Topsy tracked 168 hashtag mentions, 120 on Quest day itself, which doesn’t make it a trending topic … but it’s probably about 160 more tweets than we’ve had about Quest in past years. The four videos may not have gone viral (I do hate that phrase) but garnered more than 550 plays and counting. I saw them widely shared around Facebook and Twitter as well. So while not everyone would consider these knockout social media statistics, they do represent a nice starting point for an event that hasn’t had much of a social profile previously. Moreoever, it shows it is indeed possible to build a social audience for an academic event, a nice finding in itself.

Leave a comment

Filed under Web

did facebook kill blogs? no. but it may have changed them.

For years, we’ve seen so-called analysis pieces pondering whether blogs are dead, due mainly to the ascendancy of Facebook. The latest round involved a Pew Internet & American Life report (where pundits didn’t bother to question sample size, differences between longitudinal and latitudinal developments, and convenient redefinitions of generational years). Any exercise declaring a communication channel dead is foolish, and millions of blogs are indeed alive and well.

But I do think Facebook and other social media platforms have changed the order of blogs in our universe. The connections and instant confessional of Facebook (and Twitter) changed some things: 1) The blog as primary community, 2) The primacy of multimedia and 3) The shift from general/personal blogs to more purposeful/professional ones.

Once upon a time, a main way I gained new friends, and kept up with their lives, was via the Xanga blogging community. Last I checked, only four of my Xanga friends updated in the past month, whereas I used to see many more than four update any given day. These days, most of my new online connections come via Twitter, perhaps moving on to Facebook.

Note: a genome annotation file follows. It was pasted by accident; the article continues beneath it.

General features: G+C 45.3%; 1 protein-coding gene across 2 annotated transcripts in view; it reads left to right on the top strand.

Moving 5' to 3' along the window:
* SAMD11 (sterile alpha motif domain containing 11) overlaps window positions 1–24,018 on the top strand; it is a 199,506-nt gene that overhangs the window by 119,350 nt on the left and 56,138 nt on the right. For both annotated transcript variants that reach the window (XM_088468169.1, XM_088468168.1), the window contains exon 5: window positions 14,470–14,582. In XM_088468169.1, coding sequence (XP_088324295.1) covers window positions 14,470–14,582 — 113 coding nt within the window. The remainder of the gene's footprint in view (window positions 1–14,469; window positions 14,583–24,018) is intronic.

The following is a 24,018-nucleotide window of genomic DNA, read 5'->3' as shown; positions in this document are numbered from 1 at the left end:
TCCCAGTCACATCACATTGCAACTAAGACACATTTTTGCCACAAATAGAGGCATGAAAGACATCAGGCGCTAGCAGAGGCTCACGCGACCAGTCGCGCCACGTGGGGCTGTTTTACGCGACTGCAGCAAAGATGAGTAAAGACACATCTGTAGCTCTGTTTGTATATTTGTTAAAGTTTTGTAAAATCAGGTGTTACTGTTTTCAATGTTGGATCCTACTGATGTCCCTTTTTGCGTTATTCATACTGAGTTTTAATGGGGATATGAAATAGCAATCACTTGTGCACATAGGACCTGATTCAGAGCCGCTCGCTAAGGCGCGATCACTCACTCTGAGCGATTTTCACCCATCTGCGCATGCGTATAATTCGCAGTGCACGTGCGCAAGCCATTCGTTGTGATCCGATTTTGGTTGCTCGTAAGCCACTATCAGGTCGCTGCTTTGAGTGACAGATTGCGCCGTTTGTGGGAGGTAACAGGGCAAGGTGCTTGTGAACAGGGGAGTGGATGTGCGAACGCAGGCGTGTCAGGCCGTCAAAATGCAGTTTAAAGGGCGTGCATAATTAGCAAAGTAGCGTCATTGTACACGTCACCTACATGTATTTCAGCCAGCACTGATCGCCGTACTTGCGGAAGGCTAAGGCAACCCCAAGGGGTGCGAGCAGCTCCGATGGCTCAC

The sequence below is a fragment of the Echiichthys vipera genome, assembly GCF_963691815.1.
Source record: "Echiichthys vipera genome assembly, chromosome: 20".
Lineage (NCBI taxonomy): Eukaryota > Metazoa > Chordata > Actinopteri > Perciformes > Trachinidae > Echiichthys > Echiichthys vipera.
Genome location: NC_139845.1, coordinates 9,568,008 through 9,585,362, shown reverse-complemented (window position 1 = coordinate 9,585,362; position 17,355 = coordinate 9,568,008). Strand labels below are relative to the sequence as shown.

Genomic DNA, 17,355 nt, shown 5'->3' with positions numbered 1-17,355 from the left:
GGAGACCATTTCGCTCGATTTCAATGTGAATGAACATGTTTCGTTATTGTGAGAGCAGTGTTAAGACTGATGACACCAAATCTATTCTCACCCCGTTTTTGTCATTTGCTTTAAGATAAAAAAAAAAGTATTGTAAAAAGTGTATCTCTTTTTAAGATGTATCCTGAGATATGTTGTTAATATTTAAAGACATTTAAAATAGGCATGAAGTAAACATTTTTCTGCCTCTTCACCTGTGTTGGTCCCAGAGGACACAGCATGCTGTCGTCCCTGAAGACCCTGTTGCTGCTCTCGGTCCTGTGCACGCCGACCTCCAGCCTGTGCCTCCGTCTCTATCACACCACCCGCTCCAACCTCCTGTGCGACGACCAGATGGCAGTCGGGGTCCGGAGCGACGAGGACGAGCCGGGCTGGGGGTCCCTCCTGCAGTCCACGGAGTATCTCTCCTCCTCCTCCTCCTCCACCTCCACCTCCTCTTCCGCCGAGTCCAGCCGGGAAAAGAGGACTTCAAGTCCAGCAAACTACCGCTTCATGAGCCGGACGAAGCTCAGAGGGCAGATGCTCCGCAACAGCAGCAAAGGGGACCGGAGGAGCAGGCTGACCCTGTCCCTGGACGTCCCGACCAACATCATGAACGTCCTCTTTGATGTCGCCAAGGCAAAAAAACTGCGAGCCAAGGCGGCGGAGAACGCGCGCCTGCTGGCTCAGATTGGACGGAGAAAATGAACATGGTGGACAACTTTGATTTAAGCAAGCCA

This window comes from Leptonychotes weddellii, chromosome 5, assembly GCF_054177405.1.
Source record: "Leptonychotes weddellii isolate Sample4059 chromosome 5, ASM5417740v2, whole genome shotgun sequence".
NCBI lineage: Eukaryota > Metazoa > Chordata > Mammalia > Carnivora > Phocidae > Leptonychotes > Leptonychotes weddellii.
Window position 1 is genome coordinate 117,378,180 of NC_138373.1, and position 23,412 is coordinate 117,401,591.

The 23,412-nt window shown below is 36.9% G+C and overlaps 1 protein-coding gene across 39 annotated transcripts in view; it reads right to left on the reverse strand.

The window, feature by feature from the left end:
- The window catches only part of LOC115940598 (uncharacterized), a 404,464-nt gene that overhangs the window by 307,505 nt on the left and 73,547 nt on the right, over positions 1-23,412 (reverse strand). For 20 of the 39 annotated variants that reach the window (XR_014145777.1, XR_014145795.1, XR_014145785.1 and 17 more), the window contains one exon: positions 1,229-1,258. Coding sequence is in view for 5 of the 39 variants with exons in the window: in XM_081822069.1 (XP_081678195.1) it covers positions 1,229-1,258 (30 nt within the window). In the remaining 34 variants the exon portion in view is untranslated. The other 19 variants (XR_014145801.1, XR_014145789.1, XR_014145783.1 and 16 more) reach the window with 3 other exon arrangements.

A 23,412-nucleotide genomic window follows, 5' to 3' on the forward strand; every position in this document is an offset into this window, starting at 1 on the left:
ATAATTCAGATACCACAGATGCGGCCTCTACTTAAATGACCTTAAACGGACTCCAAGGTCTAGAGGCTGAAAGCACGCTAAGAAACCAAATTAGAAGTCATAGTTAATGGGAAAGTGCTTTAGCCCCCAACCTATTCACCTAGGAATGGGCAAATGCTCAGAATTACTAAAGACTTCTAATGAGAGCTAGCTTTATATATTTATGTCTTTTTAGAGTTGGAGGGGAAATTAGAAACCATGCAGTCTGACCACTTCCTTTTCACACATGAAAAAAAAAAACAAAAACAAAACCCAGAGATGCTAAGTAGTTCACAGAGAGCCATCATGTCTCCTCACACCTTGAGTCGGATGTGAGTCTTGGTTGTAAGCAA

As a microblogging platform, Twitter allows us to spill our thoughts in 140 characters or less any time with no muss or fuss, and allows us to connect with others in one catch-all location as opposed to surfing to their blogs. And yes, most of those I interacted with most on Xanga I keep in touch with via Facebook and Twitter now.

The boom in visual online sharing — whether YouTube for video or Flickr/Photobucket/Instagram for photos — means we can communicate quickly, simply and effectively with more than just words. I used to do photoblogs, but I find it easier to make a Facebook album and tell the story through captions. And with video the richest of online storytelling formats, content creators and consumers naturally gravitate toward this medium.

If you look at the blogs that are most known, most read, most ballyhooed, they are topical blogs, or those that revolve around a particular thread, theme or point of view. Blogging Nation is no longer about teenagers discussing their unrequited crushes. That can, and does, unfold quicker across Facebook, with greater ability to sate instant gratification. Now blogs are more likely to detail new products, apps or online communities; people defending or refuting various political positions; and people chronicling some kind of life journey. Taken as a whole, any given blog with any readership is more likely to have a more specific focus.